Wielding Hegel's dialectic method, Kierkegaard set out both to refute Hegel's conclusions, and to simultaneously defend and to problematize the question of faith and the meaning of life.
Apart from Socrates and Nietzsche (the former who invented the concept, the latter who gave it its most paradoxical twist), no other philosopher has epitomized the concept of irony quite so powerfully and masterfully as Kierkegaard.
His thought is sometimes difficult to pin down, partly due to the fact he wrote under a number of symbolic pseudonyms who expressed differing points of view (Johannes de Silentio, Hilarius Bookbinder, Constantin Constantius, Johannes Climacus: total porn nom de plum, by the way), and partly because the dialectic process he embraced is inherently dynamic and ever-changing. Just to give you a small taste of the incredible kind of balancing act he sought to perform, Kierkegaard argued against an increasingly secular public that faith is an immediacy higher than that afforded by reflection and the intelligibility of universal ethical categories. And arguing against maudlin conceptions of faith (all-too-common today), he contended that faith ought to be experienced in the shudder of existential fear and trembling. To strike this balance of a higher existence to be experienced in anguish, Kierkegaard explores the question of whether Abraham was justified in being willing to sacrifice his son Isaac in such a way that, whatever perspective you come from, you can't help both to admire Abraham and to be horrified by him.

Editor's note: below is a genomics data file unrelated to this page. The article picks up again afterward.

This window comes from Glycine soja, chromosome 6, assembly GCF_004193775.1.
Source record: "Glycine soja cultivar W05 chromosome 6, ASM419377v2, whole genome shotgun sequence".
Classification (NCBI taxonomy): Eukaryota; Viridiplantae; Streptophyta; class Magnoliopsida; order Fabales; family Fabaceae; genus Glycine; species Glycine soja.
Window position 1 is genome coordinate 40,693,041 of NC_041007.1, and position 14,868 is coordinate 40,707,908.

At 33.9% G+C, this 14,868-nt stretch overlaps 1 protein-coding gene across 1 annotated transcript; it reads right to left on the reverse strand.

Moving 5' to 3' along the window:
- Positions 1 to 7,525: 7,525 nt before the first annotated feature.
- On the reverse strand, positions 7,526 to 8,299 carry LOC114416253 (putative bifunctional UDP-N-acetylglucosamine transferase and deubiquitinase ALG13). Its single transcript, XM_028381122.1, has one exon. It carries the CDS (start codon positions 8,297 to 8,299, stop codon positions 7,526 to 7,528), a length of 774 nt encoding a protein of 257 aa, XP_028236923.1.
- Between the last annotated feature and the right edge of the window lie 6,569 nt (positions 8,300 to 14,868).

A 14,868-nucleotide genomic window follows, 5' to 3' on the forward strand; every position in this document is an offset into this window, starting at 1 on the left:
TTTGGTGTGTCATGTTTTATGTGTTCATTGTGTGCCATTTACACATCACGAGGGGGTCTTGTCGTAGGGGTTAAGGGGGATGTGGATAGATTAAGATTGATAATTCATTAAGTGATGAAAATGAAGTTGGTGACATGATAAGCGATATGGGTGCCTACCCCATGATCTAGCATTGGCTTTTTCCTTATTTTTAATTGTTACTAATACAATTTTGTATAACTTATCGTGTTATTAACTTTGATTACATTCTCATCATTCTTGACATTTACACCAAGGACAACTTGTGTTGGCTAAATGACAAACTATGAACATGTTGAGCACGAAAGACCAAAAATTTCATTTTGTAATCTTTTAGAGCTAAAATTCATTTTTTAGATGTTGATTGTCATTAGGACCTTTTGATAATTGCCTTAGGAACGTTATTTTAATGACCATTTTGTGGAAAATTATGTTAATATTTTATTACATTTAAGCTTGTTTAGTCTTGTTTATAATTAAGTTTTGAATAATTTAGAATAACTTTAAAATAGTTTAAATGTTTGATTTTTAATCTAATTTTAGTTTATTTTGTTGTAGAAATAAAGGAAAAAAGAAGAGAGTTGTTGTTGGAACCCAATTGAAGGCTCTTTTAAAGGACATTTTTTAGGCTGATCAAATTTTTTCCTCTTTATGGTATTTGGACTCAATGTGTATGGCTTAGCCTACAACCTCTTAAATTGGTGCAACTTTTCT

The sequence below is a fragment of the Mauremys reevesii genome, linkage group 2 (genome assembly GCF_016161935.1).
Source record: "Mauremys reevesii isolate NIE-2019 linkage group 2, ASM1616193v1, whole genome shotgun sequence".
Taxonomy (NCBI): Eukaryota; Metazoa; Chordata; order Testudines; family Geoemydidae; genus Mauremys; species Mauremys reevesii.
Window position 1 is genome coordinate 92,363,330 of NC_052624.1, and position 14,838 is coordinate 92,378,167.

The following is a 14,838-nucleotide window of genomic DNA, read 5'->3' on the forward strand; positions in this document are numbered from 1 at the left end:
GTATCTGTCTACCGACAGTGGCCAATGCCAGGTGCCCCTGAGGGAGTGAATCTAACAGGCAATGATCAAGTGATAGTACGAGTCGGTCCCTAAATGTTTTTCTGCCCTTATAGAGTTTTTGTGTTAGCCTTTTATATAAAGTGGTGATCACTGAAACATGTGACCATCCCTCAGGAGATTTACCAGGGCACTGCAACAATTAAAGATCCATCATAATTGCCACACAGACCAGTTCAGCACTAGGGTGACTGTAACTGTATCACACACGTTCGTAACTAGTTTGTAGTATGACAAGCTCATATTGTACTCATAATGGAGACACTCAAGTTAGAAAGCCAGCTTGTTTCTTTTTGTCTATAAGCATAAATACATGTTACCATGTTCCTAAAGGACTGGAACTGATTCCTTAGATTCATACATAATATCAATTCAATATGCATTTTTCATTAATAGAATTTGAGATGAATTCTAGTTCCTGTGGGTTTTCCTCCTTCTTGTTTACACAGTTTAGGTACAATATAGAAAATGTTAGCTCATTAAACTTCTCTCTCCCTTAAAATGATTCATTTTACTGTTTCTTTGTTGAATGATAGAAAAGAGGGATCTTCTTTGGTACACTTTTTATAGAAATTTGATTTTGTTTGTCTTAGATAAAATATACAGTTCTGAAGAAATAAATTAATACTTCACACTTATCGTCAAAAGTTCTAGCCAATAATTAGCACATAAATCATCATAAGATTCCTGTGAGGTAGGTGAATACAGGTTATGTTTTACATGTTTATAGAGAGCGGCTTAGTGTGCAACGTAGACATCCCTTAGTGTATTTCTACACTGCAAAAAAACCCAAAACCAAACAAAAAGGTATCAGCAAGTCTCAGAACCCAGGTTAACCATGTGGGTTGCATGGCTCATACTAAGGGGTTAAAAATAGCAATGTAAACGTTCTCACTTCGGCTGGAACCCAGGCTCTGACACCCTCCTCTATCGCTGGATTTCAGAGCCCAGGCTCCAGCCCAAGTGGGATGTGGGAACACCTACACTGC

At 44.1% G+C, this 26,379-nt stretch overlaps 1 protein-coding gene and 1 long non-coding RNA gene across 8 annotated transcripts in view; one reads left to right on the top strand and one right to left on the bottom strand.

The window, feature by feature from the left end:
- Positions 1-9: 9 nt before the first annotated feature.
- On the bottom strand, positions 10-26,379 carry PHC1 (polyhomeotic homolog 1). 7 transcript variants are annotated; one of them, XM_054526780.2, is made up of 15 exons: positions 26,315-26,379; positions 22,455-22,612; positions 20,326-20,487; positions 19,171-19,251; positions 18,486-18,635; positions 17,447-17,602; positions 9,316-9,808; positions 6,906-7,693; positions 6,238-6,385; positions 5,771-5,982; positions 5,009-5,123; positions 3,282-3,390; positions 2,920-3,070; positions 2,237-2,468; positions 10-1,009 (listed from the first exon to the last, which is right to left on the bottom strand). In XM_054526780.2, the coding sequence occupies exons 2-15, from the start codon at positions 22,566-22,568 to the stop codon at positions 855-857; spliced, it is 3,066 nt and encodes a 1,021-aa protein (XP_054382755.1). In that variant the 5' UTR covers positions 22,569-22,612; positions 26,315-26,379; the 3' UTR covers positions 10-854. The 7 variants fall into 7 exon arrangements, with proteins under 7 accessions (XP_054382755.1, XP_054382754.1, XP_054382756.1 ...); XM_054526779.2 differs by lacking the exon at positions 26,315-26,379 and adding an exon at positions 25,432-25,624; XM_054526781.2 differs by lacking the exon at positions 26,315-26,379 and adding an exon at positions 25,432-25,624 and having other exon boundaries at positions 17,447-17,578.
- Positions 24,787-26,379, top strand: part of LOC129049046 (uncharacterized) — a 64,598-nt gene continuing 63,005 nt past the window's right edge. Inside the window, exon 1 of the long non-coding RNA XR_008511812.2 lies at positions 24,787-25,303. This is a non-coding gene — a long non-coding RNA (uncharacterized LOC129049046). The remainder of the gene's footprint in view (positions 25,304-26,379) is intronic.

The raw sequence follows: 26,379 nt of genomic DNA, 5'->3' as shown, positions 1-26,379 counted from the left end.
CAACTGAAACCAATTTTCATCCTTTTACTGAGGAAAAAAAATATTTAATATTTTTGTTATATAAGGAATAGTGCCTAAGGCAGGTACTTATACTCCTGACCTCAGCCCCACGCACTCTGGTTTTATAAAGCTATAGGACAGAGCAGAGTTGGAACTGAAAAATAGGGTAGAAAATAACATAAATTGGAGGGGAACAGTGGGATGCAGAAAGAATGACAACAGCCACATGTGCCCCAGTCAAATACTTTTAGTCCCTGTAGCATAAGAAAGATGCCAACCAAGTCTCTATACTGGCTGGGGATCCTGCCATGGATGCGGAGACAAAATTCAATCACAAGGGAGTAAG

But instead of letting me yap endlessly about this master of philosophy, here's a nice introduction to Kierkegaard and his thought, narrated by the influential non-realist (or anti-representationalist) philosopher of religion, Don Cupitt:
Happy birthday, Soren!